With the Iranian currency in effect stabilized, dollar bonds are a cheap method of fundraising through international lenders. Yields may differ in various cases, but are expected to be around 7%, which is attractive to all parties. As such, Iran’s reconnection with global debt markets means many firms “are eager to tap into the global debt market, as rates are much lower compared with local rates,” Hans Humes, CEO at Greylock Capital, told Al-Monitor.

And this interest goes both ways — the Iranian bond market is also attractive to foreign fixed-income funds in search of low risk but high yields, Soltanzadeh told Al-Monitor. “All bonds floating in the capital market are well-collateralized with solid assets and cash flow being able to service the debt, even at the current high-interest environment.”

In preparation for an expansion of the debt market, the government is reportedly slated to introduce new bond instruments. Adding to murabaha, musharakah and ijarah — the three prevailing types of sukuk with various maturities — Islamic treasury bills are scheduled to make a debut in the near future, Amir Hamooni, CEO of Iran Fara Bourse, told Al-Monitor. Islamic T-bills are sovereign, meaning return on investment is guaranteed directly by the government. Moreover, their liquidity is much better than comparable securities. The Iranian government is expected to issue them in a bid to raise funds for its massive debts to local banks, which greatly built up under the previous administration. Both retail and institutional investors are likely to be attracted, as Islamic T-bills are considered a safe investment option.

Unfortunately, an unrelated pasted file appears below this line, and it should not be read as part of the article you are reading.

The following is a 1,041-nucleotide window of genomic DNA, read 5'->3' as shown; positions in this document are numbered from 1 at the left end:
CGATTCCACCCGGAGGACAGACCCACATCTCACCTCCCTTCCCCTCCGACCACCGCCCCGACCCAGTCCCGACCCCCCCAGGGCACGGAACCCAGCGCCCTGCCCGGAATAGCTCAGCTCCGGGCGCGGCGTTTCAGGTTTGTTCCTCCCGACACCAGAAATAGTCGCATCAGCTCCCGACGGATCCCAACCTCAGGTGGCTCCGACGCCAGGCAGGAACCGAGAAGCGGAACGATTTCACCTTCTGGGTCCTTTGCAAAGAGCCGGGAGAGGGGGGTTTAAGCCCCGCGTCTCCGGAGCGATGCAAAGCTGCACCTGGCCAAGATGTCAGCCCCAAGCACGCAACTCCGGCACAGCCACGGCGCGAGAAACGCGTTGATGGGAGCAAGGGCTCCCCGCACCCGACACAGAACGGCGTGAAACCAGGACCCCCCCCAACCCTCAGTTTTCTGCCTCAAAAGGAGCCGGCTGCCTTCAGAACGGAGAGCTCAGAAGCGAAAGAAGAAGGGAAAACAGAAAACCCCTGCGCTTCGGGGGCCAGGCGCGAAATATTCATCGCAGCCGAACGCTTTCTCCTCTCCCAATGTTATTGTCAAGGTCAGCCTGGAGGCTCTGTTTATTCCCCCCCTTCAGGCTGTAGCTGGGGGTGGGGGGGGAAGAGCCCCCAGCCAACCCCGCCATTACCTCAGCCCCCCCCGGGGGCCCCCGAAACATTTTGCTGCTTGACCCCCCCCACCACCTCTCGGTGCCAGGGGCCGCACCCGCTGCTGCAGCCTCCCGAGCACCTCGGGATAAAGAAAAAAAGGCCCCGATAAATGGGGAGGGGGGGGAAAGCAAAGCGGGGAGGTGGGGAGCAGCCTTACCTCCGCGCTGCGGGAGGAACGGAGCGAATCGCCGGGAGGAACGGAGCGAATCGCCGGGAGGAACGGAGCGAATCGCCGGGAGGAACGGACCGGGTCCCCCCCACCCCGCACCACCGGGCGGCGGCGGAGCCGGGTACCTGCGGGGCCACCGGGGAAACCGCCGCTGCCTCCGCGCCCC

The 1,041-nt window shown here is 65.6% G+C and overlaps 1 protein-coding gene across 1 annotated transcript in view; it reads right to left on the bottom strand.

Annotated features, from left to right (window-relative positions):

The crux of the matter remains that bank loans — extended by lenders who face an array of woes — still greatly overshadow bonds. Moreover, banks control the bond market, too. Iran Fara Bourse has a bond-trading platform in its secondary market, yet its market share is only about 20%. According to Hamooni, “$1.47 billion worth of bonds was handled via the Iran Fara Bourse in the year that ended March 20, 2015. But it is a tiny share compared with the $7.12 billion worth of bonds issued via banks.” He further pointed out that bank loans still dominate capital raising in the country, with “backbreaking interest rates of between 22 to 27%, totaling $204.24 billion in the same period.” Given the high level of nonperforming loans, which has drained bank resources, the necessity of an integrated debt market where bonds have a greater role is both necessary and inevitable.

With many projects in need of major capital, there is plenty of work to be done to enable capital flows as sanctions are lifted. Unless measures are taken to further prepare the opening of the Iranian economy, Iran will not be able to fully benefit from its reintegration into the global economy. 

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Found in: tehran, sanctions, islamic banking, iranian economy, iranian central bank, debt, currency

Morteza Ramezanpour has been working for almost 5 years as a commercial manager in both Iranian and foreign companies. He joined the Financial Tribune when it was founded in Iran a year ago and covers the Tehran Stock Exchange, the Iran Fara Bourse and the Iran Mercantile Exchange.